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Case Study: “Dead pool” Scotts Flat Reservoir

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Water supply impacts under a flow-only approach become even more significant when evaluated by impacted facility.  For example, NID’s Scott’s Flat Reservoir is highly reliant on diverted Sierra water supplies given its own small watershed.

Yet, Scotts Flat is essential to District operations insofar as it supplies the water for Nevada County and is the primary source of drinking water supply for NID customers. 

In the graph below, April 30 is used to show typical reservoir highpoint as the season transitions into the high-water use summer months.  Under the proposed plan amendments, Scotts Flatt Reservoir is effectively at dead pool in many of the drier year types.  This term describes the occurrence when the amount of water stored in a reservoir is so low, water can no longer flow downstream. 

This means there is effectively no water supply for Nevada County before the high-demand summer and fall water seasons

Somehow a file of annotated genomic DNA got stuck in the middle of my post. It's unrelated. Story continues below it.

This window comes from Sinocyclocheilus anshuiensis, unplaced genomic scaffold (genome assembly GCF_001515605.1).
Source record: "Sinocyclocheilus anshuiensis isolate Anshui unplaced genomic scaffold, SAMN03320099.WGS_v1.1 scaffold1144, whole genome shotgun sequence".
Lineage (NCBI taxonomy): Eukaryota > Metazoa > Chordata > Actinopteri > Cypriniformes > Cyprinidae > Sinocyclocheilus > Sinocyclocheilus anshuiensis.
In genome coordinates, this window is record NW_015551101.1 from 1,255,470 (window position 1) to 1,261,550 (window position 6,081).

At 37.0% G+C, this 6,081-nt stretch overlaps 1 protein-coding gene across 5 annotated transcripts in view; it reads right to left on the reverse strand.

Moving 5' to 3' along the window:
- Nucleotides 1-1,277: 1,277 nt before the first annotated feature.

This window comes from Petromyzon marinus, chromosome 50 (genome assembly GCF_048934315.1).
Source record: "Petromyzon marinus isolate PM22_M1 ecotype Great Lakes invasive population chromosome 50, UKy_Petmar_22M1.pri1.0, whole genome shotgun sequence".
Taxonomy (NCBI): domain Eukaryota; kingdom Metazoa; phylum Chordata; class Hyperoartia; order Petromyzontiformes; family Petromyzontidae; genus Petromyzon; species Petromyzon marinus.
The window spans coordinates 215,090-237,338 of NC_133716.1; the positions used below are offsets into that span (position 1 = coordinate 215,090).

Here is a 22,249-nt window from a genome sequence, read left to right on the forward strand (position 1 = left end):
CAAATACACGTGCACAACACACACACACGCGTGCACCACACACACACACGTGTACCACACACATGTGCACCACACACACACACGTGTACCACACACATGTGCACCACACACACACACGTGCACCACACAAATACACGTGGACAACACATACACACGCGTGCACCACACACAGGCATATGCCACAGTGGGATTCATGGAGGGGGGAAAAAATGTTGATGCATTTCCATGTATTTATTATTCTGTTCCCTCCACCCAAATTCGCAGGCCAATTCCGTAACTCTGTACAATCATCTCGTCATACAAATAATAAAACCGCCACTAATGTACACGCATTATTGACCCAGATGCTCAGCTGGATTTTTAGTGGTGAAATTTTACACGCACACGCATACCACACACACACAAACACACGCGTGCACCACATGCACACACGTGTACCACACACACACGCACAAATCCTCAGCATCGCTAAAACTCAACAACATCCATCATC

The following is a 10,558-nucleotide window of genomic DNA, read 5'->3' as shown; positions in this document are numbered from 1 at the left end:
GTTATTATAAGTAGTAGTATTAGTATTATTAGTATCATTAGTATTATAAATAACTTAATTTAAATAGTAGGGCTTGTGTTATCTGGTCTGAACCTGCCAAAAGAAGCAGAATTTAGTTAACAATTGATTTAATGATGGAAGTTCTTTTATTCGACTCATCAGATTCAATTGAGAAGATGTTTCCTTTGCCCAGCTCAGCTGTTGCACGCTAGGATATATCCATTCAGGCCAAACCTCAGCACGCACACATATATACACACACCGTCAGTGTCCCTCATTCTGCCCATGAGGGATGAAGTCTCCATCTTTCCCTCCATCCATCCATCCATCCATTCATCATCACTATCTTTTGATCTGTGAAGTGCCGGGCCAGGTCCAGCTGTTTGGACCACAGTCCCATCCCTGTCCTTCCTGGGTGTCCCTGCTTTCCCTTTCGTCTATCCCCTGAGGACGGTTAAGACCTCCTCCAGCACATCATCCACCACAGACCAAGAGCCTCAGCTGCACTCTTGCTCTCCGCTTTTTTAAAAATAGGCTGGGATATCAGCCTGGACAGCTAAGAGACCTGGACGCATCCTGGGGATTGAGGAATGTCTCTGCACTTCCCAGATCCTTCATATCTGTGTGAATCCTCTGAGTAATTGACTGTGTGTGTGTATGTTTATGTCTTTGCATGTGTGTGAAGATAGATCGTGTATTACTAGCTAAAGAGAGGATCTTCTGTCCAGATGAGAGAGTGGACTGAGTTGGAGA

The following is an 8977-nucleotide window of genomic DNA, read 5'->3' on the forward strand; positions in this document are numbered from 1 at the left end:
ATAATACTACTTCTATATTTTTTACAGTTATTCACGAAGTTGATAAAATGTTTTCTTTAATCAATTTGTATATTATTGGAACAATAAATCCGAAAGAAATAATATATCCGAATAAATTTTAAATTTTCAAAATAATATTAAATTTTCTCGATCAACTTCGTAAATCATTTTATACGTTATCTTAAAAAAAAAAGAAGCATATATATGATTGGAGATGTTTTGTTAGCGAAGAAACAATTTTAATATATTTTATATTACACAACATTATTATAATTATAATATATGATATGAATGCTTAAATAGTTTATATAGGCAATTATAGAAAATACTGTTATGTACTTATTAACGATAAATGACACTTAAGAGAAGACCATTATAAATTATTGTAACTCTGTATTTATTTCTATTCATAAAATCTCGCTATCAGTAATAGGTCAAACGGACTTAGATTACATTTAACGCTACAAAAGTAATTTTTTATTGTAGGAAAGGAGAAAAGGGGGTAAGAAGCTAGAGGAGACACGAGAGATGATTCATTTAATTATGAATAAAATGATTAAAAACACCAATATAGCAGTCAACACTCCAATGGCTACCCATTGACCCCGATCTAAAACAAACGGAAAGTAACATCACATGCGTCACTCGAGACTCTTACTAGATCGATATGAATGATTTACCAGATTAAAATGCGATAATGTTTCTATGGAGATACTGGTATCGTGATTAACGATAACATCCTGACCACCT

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Even in above normal and below normal year types, there are huge water supply impacts of 20,000 to 30,000 acre-feet per year (an acre-foot is the amount of water that would cover a football field in one foot of water). 

A supply reduction of this magnitude would result in the rationing of water supply throughout NID’s service area:

  • Domestic supply would take service priority, thereby leaving the irrigation system with little to no supply and dry irrigation canals
  • The loss of irrigation water would be catastrophic to the community from agriculture and fire suppression perspectives
  • Loss of supply would have a detrimental effect to the environment with small streams and tributaries suffering from the lack of tail waters of NID’s canals.
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